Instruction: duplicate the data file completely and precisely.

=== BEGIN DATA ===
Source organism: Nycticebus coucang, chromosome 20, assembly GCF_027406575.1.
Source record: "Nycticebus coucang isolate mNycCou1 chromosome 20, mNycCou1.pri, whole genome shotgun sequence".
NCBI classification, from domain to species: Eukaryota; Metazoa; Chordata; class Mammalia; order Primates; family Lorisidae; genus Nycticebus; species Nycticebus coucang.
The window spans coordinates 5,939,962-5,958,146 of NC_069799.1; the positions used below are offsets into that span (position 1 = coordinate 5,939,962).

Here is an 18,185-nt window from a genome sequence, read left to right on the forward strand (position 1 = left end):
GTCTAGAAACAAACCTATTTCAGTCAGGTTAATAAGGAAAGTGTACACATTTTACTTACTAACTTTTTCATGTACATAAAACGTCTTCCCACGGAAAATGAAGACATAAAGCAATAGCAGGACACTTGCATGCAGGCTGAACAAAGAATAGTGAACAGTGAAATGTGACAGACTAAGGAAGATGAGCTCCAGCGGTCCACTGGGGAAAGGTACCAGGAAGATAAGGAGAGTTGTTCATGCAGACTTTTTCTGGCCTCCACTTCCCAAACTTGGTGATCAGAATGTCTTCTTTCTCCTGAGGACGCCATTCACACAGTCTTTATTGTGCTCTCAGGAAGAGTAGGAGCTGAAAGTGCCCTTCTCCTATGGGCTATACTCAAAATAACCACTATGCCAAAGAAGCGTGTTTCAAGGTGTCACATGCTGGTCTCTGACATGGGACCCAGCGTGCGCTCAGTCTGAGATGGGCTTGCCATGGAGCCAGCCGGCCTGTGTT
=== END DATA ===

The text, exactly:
Source organism: Nycticebus coucang, chromosome 20, assembly GCF_027406575.1.
Source record: "Nycticebus coucang isolate mNycCou1 chromosome 20, mNycCou1.pri, whole genome shotgun sequence".
NCBI classification, from domain to species: Eukaryota; Metazoa; Chordata; class Mammalia; order Primates; family Lorisidae; genus Nycticebus; species Nycticebus coucang.
The window spans coordinates 5,939,962-5,958,146 of NC_069799.1; the positions used below are offsets into that span (position 1 = coordinate 5,939,962).

Here is an 18,185-nt window from a genome sequence, read left to right on the forward strand (position 1 = left end):
GTCTAGAAACAAACCTATTTCAGTCAGGTTAATAAGGAAAGTGTACACATTTTACTTACTAACTTTTTCATGTACATAAAACGTCTTCCCACGGAAAATGAAGACATAAAGCAATAGCAGGACACTTGCATGCAGGCTGAACAAAGAATAGTGAACAGTGAAATGTGACAGACTAAGGAAGATGAGCTCCAGCGGTCCACTGGGGAAAGGTACCAGGAAGATAAGGAGAGTTGTTCATGCAGACTTTTTCTGGCCTCCACTTCCCAAACTTGGTGATCAGAATGTCTTCTTTCTCCTGAGGACGCCATTCACACAGTCTTTATTGTGCTCTCAGGAAGAGTAGGAGCTGAAAGTGCCCTTCTCCTATGGGCTATACTCAAAATAACCACTATGCCAAAGAAGCGTGTTTCAAGGTGTCACATGCTGGTCTCTGACATGGGACCCAGCGTGCGCTCAGTCTGAGATGGGCTTGCCATGGAGCCAGCCGGCCTGTGTT